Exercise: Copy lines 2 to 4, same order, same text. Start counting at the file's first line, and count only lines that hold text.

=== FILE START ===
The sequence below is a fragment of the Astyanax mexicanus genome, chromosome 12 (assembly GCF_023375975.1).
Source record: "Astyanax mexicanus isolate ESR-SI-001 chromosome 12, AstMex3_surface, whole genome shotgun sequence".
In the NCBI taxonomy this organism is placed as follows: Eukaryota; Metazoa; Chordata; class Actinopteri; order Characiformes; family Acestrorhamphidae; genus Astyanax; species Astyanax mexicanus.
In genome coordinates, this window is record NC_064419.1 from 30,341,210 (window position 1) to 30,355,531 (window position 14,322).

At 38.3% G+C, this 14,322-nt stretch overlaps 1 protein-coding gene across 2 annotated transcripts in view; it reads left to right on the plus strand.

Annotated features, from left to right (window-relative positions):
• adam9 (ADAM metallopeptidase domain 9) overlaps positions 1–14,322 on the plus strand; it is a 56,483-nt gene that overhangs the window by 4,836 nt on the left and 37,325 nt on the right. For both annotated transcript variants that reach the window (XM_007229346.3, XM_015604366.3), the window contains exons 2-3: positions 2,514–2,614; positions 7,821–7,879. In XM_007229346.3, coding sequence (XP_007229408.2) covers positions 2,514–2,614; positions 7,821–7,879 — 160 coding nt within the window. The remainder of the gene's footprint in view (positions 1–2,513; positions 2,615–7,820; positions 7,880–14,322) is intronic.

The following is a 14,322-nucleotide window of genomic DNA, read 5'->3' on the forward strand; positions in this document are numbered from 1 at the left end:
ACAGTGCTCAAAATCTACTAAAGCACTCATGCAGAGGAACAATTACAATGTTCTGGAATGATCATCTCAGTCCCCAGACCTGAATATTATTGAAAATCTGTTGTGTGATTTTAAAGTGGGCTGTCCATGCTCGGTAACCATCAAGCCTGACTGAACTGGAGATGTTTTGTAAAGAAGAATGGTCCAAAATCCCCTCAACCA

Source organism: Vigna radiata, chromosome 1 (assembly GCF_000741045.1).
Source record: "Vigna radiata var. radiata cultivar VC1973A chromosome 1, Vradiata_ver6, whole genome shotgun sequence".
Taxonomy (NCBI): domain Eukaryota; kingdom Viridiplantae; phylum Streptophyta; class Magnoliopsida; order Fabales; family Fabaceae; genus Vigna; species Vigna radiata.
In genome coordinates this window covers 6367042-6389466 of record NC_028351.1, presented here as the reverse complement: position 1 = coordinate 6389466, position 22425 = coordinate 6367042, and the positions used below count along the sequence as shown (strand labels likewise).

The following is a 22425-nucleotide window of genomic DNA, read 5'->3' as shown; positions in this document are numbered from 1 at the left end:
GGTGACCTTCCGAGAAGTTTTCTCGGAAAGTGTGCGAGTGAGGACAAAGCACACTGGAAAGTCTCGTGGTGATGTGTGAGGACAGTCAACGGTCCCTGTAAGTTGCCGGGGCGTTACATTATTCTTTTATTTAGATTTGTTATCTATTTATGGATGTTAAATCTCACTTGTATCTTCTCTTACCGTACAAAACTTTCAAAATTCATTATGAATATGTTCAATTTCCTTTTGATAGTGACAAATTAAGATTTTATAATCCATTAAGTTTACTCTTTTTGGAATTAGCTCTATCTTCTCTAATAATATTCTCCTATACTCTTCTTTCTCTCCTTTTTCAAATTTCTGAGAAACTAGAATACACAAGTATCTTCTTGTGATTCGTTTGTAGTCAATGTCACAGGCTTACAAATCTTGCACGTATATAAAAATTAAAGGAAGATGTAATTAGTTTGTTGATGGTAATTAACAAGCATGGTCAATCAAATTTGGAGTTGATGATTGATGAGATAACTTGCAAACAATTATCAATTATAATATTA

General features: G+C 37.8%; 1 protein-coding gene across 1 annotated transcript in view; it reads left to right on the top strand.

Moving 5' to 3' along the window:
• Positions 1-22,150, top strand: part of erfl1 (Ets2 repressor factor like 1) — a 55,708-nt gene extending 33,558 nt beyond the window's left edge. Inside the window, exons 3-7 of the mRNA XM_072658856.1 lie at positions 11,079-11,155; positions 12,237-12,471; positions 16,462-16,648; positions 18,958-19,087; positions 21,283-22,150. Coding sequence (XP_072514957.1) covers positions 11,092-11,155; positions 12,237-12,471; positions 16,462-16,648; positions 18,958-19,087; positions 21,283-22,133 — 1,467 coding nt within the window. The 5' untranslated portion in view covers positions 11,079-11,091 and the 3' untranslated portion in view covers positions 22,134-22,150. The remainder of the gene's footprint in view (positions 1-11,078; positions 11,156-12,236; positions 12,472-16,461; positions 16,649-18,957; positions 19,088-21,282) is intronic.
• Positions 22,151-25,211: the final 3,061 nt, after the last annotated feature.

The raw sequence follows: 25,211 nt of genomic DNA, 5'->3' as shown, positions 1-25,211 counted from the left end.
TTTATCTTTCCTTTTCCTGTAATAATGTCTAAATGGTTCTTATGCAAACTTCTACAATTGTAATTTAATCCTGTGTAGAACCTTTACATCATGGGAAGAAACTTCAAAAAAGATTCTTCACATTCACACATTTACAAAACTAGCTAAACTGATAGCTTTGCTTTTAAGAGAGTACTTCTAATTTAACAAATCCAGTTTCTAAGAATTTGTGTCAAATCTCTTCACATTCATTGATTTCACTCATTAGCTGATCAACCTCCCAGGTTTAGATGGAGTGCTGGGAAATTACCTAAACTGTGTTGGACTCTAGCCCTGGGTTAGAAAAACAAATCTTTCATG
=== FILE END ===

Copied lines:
Source record: "Astyanax mexicanus isolate ESR-SI-001 chromosome 12, AstMex3_surface, whole genome shotgun sequence".
In the NCBI taxonomy this organism is placed as follows: Eukaryota; Metazoa; Chordata; class Actinopteri; order Characiformes; family Acestrorhamphidae; genus Astyanax; species Astyanax mexicanus.
In genome coordinates, this window is record NC_064419.1 from 30,341,210 (window position 1) to 30,355,531 (window position 14,322).